And before someone jumps on me and starts telling me that all nutrients can be obtained by fresh fruits, milk, and veggies, and that you are lazy if you can't find the time/money to shop in a farmer's market, please stop and realize that not everyone has access to fresh food like that everyday. College students, the elderly, lactose-intolerant, low socioeconomic families, or people who just don't live anywhere near a farmer's market sometimes (gasp) have to make do and buy processed food sometimes. Sometimes they do this because of budget, ease of location, or health reasons (I have a severe digestive disorder and and CANNOT have certain vegetables or dairy, so I have to get some nutrients in through food that has them added in, like fortified oatmeal, nutritional bars, etc)

Those two sentiments are not mutually exclusive.

It IS possible to meet the nutritional needs of most people using whole foods.

Not everyone has easy access to (in terms of availability, the ability to purchase and prepare etc.) these things.

kaplods
05-17-2008, 04:30 PM
All additives (natural and man-made) are not evil, and there are situations in which the benefits outweigh the costs (and vice versa) for some of them.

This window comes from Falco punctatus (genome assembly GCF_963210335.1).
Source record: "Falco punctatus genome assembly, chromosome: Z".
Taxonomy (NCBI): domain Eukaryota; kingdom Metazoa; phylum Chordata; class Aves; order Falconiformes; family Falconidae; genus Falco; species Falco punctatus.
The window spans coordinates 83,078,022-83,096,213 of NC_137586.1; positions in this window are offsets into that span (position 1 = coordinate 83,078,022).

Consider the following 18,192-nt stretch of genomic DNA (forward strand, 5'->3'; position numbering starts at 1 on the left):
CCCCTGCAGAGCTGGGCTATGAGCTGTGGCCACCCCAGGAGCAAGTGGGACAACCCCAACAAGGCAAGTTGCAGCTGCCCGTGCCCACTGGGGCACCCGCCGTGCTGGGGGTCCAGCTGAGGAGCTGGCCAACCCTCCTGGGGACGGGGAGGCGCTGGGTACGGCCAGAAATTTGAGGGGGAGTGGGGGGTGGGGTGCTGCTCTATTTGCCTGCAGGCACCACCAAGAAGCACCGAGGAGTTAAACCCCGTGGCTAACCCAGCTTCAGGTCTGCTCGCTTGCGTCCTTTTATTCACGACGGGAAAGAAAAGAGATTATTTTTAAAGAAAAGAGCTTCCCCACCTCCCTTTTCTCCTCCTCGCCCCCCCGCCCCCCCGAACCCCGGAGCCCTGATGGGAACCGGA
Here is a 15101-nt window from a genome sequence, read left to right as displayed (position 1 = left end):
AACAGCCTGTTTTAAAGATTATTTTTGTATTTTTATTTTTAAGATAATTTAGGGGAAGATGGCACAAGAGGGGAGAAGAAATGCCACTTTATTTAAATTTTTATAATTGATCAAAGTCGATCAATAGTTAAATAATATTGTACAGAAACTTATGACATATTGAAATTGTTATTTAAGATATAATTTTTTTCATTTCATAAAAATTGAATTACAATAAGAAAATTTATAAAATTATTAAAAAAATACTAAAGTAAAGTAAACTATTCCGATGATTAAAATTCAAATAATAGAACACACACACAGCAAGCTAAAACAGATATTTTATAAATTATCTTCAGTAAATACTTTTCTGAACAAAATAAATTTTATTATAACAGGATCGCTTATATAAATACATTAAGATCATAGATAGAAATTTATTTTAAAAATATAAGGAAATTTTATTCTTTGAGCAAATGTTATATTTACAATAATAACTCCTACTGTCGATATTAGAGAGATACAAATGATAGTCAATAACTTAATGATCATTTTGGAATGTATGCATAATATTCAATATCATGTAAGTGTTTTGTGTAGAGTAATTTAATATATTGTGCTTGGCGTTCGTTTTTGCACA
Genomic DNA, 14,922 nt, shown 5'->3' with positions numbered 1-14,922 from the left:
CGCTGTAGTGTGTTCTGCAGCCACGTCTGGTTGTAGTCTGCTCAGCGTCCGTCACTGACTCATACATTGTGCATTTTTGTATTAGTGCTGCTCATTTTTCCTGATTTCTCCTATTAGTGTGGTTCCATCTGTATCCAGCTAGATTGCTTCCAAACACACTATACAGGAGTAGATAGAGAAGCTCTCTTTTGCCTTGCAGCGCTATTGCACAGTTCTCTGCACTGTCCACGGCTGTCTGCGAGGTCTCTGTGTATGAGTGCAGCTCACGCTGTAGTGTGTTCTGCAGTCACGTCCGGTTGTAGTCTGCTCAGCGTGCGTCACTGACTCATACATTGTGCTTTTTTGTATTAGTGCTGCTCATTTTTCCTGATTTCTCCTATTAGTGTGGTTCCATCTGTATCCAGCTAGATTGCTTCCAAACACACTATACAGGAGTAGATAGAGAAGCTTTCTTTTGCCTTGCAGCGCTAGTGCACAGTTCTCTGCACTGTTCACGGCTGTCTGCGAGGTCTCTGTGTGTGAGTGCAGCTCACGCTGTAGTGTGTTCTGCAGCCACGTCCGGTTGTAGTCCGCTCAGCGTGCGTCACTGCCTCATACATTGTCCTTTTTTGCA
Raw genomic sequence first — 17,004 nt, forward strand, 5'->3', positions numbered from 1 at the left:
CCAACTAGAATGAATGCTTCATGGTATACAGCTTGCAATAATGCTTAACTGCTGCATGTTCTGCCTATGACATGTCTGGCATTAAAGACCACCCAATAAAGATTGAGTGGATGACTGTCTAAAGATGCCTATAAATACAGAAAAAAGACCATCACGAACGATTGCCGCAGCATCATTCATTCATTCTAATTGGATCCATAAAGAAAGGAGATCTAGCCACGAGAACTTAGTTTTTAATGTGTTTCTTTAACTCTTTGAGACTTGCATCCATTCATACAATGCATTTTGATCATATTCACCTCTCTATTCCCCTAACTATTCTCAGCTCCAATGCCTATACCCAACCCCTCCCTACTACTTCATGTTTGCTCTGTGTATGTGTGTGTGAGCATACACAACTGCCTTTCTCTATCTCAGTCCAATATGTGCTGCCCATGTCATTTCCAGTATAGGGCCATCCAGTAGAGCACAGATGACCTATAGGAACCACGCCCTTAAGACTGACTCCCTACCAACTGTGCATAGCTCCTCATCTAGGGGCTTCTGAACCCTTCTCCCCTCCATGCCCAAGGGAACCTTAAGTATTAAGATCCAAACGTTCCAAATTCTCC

Cost, convenience, and availability, as well as personal philosophy are going to determine were a person draws the line for their food choices. Some people will choose to never eat anything that comes in a box or a can, others will choose to avoid any ingredient they can't pronounce, and of course some won't care at all.

I don't remember the title of a great book I got from the library once. It was a dictionary or encyclopedia of food additives, and it was fascinating as well as informative. I learned that some of the strangest sounding ingredients were actually natural ingredients. You can't always go by your unfamiliarity with an ingredient to evaluate its safety.

I just checked amazon and found some books that might be similar. I've added all three to my wishlist.

A Consumer's Dictionary of Food Additives: Descriptions in Plain English of More Than 12,000 Ingredients Both Harmful and Desirable Found in Foods

Food Additives: A Shopper's Guide To What's Safe & What's Not (Perfect Paperback)

Dictionary of Food Ingredients, Fourth Edition (Paperback)
by Robert S. Igoe (Author), Y.H. Hui (Author)

Ija
05-17-2008, 05:42 PM
I'm not trying to make the case that all man-made compounds are dangerous, or that all naturally-existing substances are safe. But it's a hard sell to say that eating processed and prepackaged foods filled with a laundry list of additives is good for your health.